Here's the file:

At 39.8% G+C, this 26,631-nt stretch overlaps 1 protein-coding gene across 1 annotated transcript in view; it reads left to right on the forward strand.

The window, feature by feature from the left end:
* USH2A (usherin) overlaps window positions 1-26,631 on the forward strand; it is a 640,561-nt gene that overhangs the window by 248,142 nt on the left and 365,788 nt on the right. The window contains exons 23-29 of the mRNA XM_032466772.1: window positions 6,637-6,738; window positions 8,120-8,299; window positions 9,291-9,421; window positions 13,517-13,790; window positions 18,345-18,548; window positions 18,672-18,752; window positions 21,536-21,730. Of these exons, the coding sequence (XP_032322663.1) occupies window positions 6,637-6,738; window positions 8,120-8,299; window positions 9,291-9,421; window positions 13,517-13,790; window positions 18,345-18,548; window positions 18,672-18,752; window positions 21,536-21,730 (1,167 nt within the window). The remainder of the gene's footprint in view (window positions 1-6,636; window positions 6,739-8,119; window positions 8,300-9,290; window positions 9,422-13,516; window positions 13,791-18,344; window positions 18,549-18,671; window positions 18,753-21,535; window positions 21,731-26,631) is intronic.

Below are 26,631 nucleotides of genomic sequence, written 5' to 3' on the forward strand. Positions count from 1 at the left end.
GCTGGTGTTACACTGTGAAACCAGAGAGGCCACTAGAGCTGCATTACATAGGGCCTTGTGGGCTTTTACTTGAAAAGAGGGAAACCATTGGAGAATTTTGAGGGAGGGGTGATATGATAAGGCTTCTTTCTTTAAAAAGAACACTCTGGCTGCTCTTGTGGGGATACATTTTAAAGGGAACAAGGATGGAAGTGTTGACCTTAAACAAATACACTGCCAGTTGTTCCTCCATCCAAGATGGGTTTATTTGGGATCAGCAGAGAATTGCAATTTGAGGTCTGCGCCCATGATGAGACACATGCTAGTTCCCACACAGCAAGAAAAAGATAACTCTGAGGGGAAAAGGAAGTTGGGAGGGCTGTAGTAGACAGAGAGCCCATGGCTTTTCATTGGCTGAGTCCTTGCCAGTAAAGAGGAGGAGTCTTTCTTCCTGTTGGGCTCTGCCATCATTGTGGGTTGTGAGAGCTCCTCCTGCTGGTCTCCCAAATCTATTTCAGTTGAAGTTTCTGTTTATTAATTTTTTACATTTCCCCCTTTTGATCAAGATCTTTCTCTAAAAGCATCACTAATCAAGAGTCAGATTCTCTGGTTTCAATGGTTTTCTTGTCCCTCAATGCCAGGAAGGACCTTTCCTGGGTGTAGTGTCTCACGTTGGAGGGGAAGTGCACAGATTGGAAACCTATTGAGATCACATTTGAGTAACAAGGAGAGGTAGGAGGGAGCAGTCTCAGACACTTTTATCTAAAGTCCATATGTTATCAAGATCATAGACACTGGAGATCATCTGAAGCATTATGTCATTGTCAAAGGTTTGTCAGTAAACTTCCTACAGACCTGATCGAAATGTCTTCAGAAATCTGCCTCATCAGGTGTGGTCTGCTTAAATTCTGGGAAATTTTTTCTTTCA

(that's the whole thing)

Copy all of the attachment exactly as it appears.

At 39.8% G+C, this 26,631-nt stretch overlaps 1 protein-coding gene across 1 annotated transcript in view; it reads left to right on the forward strand.

The window, feature by feature from the left end:
* USH2A (usherin) overlaps window positions 1-26,631 on the forward strand; it is a 640,561-nt gene that overhangs the window by 248,142 nt on the left and 365,788 nt on the right. The window contains exons 23-29 of the mRNA XM_032466772.1: window positions 6,637-6,738; window positions 8,120-8,299; window positions 9,291-9,421; window positions 13,517-13,790; window positions 18,345-18,548; window positions 18,672-18,752; window positions 21,536-21,730. Of these exons, the coding sequence (XP_032322663.1) occupies window positions 6,637-6,738; window positions 8,120-8,299; window positions 9,291-9,421; window positions 13,517-13,790; window positions 18,345-18,548; window positions 18,672-18,752; window positions 21,536-21,730 (1,167 nt within the window). The remainder of the gene's footprint in view (window positions 1-6,636; window positions 6,739-8,119; window positions 8,300-9,290; window positions 9,422-13,516; window positions 13,791-18,344; window positions 18,549-18,671; window positions 18,753-21,535; window positions 21,731-26,631) is intronic.

Below are 26,631 nucleotides of genomic sequence, written 5' to 3' on the forward strand. Positions count from 1 at the left end.
GCTGGTGTTACACTGTGAAACCAGAGAGGCCACTAGAGCTGCATTACATAGGGCCTTGTGGGCTTTTACTTGAAAAGAGGGAAACCATTGGAGAATTTTGAGGGAGGGGTGATATGATAAGGCTTCTTTCTTTAAAAAGAACACTCTGGCTGCTCTTGTGGGGATACATTTTAAAGGGAACAAGGATGGAAGTGTTGACCTTAAACAAATACACTGCCAGTTGTTCCTCCATCCAAGATGGGTTTATTTGGGATCAGCAGAGAATTGCAATTTGAGGTCTGCGCCCATGATGAGACACATGCTAGTTCCCACACAGCAAGAAAAAGATAACTCTGAGGGGAAAAGGAAGTTGGGAGGGCTGTAGTAGACAGAGAGCCCATGGCTTTTCATTGGCTGAGTCCTTGCCAGTAAAGAGGAGGAGTCTTTCTTCCTGTTGGGCTCTGCCATCATTGTGGGTTGTGAGAGCTCCTCCTGCTGGTCTCCCAAATCTATTTCAGTTGAAGTTTCTGTTTATTAATTTTTTACATTTCCCCCTTTTGATCAAGATCTTTCTCTAAAAGCATCACTAATCAAGAGTCAGATTCTCTGGTTTCAATGGTTTTCTTGTCCCTCAATGCCAGGAAGGACCTTTCCTGGGTGTAGTGTCTCACGTTGGAGGGGAAGTGCACAGATTGGAAACCTATTGAGATCACATTTGAGTAACAAGGAGAGGTAGGAGGGAGCAGTCTCAGACACTTTTATCTAAAGTCCATATGTTATCAAGATCATAGACACTGGAGATCATCTGAAGCATTATGTCATTGTCAAAGGTTTGTCAGTAAACTTCCTACAGACCTGATCGAAATGTCTTCAGAAATCTGCCTCATCAGGTGTGGTCTGCTTAAATTCTGGGAAATTTTTTCTTTCA